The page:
March, 2015

Up On Tick Ridge: Bolton’s Fox Farm


The property would become famous for the fields of sculptures installed by David Smith. It was called the Terminal Iron Works, in honor of the Brooklyn shop where Smith had made his first welded sculptures.  But when it was purchased by Smith and his first wife, Dorothy Dehner, in 1929, “it was called the Old Fox Farm because a previous owner had raised foxes there for the fur trade,” Dehner recalled in 1973. That previous owner was Abner Smith, one of the sons of Frederick Reynolds Smith, the boat builder who founded F.R. Smith and Sons. Abner Smith was born >>More


March, 2015

Ebenezer Emmons And Raquette Lake


“After much toil and labor in rowing, in consequence of a strong head wind, we reached the lake at its eastern extremity. This accomplished, our next business was to find the establishment of Beach and Wood situated on some point on the opposite shore. By fortunate conjecture, our guide struck upon the right course and soon landed on Indian Point at the residence of the above named gentlemen. Here we determined to remain till we had thoroughly explored the region.”  Thus Prof. Ebenezer Emmons described his arrival on my family’s land on Raquette Lake in 1840, captured in this sketch >>More


March, 2015

Early Long Lake: Senator Orville Platt


What is believed to be the first summer camp on Long Lake was built on Birch Point in 1870 for Senator Orville Hitchcock Platt. Platt was born in Washington, CT in 1827. His father was a farmer who also served the community as deputy sheriff, judge of probate, and a school teacher. Platt’s parents were both active abolitionists and their home was a station on the Underground Railroad. As a youth, Platt helped his father on the farm and also enjoyed roaming the countryside hunting and fishing in the woods and streams of northwest Connecticut. He attended school in Washington, >>More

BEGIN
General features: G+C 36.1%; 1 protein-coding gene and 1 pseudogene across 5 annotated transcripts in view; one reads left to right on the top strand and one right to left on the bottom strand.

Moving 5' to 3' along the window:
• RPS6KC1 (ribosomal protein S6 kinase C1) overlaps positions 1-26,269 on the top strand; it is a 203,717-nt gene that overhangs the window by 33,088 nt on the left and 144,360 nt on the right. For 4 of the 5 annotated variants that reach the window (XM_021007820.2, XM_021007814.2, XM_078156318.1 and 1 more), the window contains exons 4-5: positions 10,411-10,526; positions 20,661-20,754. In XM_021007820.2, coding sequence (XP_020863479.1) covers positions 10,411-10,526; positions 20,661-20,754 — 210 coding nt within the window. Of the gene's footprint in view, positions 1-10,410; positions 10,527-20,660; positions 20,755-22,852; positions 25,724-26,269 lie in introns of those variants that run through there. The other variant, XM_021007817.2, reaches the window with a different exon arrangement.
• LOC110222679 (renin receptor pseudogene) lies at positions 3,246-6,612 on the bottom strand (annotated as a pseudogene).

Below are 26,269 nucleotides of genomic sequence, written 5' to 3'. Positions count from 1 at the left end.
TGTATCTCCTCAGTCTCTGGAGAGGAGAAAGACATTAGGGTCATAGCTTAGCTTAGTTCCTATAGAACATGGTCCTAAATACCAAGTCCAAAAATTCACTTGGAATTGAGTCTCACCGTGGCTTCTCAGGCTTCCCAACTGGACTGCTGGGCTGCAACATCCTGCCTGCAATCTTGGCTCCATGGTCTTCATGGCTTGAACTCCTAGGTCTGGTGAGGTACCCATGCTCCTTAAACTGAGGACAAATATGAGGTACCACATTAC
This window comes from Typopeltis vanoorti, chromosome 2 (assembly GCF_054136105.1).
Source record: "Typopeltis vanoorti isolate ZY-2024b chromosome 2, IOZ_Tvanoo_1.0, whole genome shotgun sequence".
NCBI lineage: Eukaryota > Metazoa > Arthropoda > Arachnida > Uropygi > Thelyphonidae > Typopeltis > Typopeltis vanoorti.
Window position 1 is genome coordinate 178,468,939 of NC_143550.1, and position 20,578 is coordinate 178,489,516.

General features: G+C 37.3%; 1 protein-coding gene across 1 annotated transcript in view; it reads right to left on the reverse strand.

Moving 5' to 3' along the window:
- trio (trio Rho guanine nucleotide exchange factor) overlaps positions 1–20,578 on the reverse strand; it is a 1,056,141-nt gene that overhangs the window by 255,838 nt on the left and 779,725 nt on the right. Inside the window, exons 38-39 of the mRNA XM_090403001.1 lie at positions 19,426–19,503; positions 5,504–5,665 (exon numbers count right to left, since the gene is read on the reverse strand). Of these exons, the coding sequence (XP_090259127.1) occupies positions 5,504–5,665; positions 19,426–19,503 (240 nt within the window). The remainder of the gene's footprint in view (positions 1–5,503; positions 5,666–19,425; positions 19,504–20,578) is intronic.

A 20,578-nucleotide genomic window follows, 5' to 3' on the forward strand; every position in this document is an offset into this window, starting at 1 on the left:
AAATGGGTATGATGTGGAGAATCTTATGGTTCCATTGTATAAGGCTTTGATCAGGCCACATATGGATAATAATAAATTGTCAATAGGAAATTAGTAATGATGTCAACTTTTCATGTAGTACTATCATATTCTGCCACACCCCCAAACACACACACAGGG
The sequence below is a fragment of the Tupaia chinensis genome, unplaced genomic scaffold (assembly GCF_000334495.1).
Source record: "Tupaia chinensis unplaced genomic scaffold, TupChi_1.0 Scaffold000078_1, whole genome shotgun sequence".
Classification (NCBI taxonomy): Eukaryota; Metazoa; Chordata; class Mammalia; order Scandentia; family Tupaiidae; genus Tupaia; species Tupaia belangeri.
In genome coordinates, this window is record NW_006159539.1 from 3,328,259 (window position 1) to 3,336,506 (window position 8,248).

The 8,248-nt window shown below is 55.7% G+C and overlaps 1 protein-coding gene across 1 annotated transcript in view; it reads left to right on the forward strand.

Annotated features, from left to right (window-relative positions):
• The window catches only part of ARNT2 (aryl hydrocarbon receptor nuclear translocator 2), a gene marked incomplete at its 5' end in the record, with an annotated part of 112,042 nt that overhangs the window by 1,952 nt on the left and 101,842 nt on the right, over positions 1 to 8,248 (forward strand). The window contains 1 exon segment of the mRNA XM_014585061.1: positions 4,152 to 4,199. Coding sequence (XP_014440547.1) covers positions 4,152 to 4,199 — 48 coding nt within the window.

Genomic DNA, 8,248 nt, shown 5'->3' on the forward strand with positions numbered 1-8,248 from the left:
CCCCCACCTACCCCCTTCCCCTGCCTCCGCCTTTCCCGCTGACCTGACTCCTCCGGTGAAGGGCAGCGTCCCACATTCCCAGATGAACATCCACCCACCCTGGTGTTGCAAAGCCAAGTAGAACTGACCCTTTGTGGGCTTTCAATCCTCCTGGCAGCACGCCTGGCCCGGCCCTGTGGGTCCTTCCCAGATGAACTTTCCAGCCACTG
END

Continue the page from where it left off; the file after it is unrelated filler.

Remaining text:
March, 2015

Rita LaBombard: A History of Giving


Women’s History Month this year finds me pondering the death of an old friend back in early February. When I first saw her obituary, it struck me as a second major loss for my hometown in a very short time. You see, fire in mid-January destroyed much of the school I attended through ten grades. I was raised in Champlain, north of Plattsburgh and just a mile from the Canadian border. During those growing-up years it was a typical village, where most of us knew most of us in one way or another. For a century, St. Mary’s Academy was >>More


March, 2015

Celebrating An Upset Victory Fought On Snowshoes


Recently a large crowd came to the Olympic Arena in Lake Placid to commemorate and celebrate the 35th anniversary of the “Miracle on Ice,” the upset win of the US hockey team over the world champion Soviet team, while earlier in the day in the wintery forest outside Fort Carillon (now Ticonderoga) re-enactors captured the thrilling come-from-near-defeat victory by the French garrison over the famed Rogers Rangers. The 1757 Battle on Snowshoes was hard fought. The French had the numbers, but many of their ranks had recently arrived from southern France. Wearing moccasins, wool leggings, and breach cloths was a >>More